VAT Rate Change Not Helping SMEs
Small Business News – 5th March 2009
Eighty-two percent believe that the rate change was not a good idea; ninety-eight percent believe that the rate change will not result in any material increase to business
82% of SMEs feel that the Chancellor’s VAT rate cut was not a good idea, according to a survey conducted by mid-market business software house Access Accounting. The findings of the survey will make difficult reading for the government as it looks at ways to stimulate the suffering economy.
The Chancellor’s 2.5% VAT rate cut has been in effect for almost three months, yet 51% of businesses say that the change is not doing enough to stimulate the economy. 27% believe that it was a good start, but that the Chancellor needs to do more. Overwhelmingly, 98% feel that the rate change will not result in any material increase to their business.
When asked what other steps the Chancellor could take to help SMEs, 21% of respondents suggested that the Chancellor should force banks to pass on rate changes to business overdrafts and loans. 19% want to see a decrease in corporation tax rates and 16% want increases in tax allowances for small and medium businesses. 16% also want to see a reduced legislative burden on employers, while 13% want better protection for small and medium businesses from bad debt situations.
Kevin Misselbrook, Customer Services Director of Access Accounting said
“The Chancellor needs to start listening to UK businesses. Cutting the rate of VAT has clearly done nothing to stimulate business or the economy. The results of this survey show that more could be done to help boost the economy without putting greater time and cost pressures on small businesses.”
When asked about the cost of implementing the VAT change, 53% of businesses estimated that it cost less than £100. However the time-costs associated with the change varied; 42% had to spend half a day to make the changes, 25% required less than a day, 15% used 1-2 days, 12% are still addressing the issue to date and 6% took more than 2 days. With 4.7 million businesses in the UK, (according to the Department for Business Enterprise & Regulatory Reform), the base cost to implement the changes, even at a cost of less than £100, cost UK businesses approximately £470 million.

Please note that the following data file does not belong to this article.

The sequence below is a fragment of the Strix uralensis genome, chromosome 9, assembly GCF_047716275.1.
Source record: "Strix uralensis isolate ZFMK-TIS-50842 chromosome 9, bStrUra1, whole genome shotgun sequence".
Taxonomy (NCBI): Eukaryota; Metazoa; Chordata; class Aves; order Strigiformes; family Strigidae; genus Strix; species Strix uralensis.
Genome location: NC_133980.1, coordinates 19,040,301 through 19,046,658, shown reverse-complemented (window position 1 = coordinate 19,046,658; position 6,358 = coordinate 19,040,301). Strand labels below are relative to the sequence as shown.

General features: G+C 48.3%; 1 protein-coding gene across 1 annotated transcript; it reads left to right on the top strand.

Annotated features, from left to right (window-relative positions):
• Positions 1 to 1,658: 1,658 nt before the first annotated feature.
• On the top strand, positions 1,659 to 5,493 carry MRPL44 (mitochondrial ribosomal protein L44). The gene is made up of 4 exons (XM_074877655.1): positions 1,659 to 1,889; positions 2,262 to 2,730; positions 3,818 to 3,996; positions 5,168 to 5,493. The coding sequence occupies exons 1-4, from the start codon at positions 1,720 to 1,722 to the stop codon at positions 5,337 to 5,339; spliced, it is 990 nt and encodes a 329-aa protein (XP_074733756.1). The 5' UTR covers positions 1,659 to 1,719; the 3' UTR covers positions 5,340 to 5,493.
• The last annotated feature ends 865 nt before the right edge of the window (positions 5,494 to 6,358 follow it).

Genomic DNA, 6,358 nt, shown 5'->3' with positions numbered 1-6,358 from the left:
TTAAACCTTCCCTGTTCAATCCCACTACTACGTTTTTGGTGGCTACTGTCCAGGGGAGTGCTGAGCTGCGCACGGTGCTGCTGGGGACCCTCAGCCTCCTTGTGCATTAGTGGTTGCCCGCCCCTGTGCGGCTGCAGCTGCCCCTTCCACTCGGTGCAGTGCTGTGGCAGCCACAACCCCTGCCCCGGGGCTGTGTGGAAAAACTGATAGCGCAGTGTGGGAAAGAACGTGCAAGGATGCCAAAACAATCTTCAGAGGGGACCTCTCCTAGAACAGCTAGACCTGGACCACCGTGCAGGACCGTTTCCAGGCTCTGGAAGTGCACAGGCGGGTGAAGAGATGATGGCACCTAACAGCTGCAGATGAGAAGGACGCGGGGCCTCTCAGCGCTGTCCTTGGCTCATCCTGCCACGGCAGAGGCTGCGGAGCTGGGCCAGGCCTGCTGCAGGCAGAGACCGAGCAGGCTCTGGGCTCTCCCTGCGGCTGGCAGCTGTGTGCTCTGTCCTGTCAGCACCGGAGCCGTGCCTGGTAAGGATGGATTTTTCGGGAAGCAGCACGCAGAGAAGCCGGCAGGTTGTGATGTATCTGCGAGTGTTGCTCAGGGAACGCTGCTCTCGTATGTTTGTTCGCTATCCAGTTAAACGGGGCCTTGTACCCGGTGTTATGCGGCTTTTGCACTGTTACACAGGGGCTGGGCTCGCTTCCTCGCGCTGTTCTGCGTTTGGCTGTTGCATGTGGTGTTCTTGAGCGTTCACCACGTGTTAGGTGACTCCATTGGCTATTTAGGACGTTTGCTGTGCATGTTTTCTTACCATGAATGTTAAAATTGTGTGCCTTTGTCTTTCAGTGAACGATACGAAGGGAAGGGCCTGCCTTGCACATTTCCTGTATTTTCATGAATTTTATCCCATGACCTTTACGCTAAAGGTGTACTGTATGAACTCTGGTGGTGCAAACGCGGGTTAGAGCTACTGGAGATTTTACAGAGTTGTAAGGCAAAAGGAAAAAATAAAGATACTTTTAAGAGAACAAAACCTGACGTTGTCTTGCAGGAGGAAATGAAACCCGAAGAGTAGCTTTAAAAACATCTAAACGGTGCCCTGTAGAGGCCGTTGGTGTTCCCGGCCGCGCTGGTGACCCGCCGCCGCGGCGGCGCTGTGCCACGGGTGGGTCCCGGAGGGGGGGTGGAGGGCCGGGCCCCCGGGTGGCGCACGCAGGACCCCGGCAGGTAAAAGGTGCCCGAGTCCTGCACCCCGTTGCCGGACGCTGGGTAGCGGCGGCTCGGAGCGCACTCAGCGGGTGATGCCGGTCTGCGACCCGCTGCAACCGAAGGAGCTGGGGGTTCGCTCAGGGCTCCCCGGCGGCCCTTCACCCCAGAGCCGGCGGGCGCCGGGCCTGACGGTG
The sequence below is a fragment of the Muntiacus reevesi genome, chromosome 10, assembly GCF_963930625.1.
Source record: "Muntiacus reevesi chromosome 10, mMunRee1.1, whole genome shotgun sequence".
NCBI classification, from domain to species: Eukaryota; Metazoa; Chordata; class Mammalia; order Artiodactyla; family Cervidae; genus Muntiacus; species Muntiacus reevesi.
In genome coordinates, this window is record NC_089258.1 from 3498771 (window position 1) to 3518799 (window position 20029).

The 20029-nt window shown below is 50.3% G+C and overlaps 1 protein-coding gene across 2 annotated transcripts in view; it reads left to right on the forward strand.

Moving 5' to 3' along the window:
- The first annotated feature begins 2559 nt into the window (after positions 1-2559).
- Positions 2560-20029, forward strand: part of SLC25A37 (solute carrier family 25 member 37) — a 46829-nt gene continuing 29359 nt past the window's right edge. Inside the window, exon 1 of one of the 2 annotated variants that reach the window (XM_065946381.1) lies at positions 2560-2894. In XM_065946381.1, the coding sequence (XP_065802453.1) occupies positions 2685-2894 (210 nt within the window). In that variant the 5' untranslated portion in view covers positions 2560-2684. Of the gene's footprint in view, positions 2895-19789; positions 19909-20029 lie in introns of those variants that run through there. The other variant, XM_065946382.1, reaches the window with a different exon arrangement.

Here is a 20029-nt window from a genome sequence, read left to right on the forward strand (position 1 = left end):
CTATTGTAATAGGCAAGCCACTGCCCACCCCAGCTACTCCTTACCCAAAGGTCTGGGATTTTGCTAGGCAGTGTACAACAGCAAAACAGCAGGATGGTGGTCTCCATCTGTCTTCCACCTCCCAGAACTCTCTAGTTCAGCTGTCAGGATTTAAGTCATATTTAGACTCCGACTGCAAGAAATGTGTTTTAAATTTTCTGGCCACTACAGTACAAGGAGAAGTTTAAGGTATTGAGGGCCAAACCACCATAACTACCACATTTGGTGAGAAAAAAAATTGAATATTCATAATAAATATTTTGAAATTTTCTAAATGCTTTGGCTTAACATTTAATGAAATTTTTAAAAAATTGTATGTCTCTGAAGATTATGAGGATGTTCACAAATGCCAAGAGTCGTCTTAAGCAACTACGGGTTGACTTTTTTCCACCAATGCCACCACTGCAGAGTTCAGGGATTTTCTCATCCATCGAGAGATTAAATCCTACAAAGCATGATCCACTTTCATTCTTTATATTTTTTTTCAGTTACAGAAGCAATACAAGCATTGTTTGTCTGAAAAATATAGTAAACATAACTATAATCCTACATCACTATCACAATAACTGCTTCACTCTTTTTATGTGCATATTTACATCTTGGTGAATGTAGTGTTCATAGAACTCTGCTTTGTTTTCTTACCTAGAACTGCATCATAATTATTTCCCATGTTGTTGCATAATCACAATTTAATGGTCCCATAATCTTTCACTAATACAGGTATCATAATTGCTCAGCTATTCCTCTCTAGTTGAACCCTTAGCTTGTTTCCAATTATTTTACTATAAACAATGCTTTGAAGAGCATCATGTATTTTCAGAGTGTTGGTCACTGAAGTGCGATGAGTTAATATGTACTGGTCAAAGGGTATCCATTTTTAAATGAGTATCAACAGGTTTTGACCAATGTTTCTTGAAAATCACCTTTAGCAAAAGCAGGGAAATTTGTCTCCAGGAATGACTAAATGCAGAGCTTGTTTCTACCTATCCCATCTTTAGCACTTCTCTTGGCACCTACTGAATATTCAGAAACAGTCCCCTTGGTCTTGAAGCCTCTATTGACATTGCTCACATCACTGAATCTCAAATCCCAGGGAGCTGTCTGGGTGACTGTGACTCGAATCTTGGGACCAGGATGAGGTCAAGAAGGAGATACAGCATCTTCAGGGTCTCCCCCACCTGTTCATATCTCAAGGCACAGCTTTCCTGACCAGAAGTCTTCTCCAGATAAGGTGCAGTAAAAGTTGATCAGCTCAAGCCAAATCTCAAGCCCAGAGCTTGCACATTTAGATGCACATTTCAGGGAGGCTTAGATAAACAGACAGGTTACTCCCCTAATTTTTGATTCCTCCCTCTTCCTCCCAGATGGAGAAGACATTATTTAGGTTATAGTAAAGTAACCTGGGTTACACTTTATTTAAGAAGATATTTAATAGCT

“The government is doing little to help SMEs survive the current economic situation. The VAT rate cut has been more of a burden than a boon to SMEs, forcing them to look internally for ways to save money and operate more efficiently.”
In offering a solution for businesses, Misselbrook said
“It’s very likely that the government will continue to play with business taxes. Businesses are already faced with a challenge as they look to 2010 when once again they’ll need to implement the planned VAT rate increase. SMEs should be looking to update their accounting systems to ensure that they can implement any changes efficiently. They should also look to software vendors that demonstrate agility in responding to government legislation.”
When asked how long it will take for the economy to recover, the largest group of respondents (47%) predicted twelve to eighteen months, 24% said eighteen to twenty-four months and 19% felt it would be twenty-four to thirty months or thirty months or more. Just 11% believe the recovery will begin this year.
Generally, 52% of respondents are uncertain about the economy. 25% report they are not confident and 15% are very unconfident about the economy; only 8% believe that they are confident at the moment.
“We are in an uneasy time and the importance of knowing the money you have in your business is crucial as it could mean the difference between surviving or not. Every company should have a transparent accounting system, helping businesses to monitor cash flow and budgets as well as conducting data analysis and importantly, being able to adjust to the governments ever changing demands.”
For more information on Access Accounting telephone 0845 345 3300 or visit www.access-accounts.com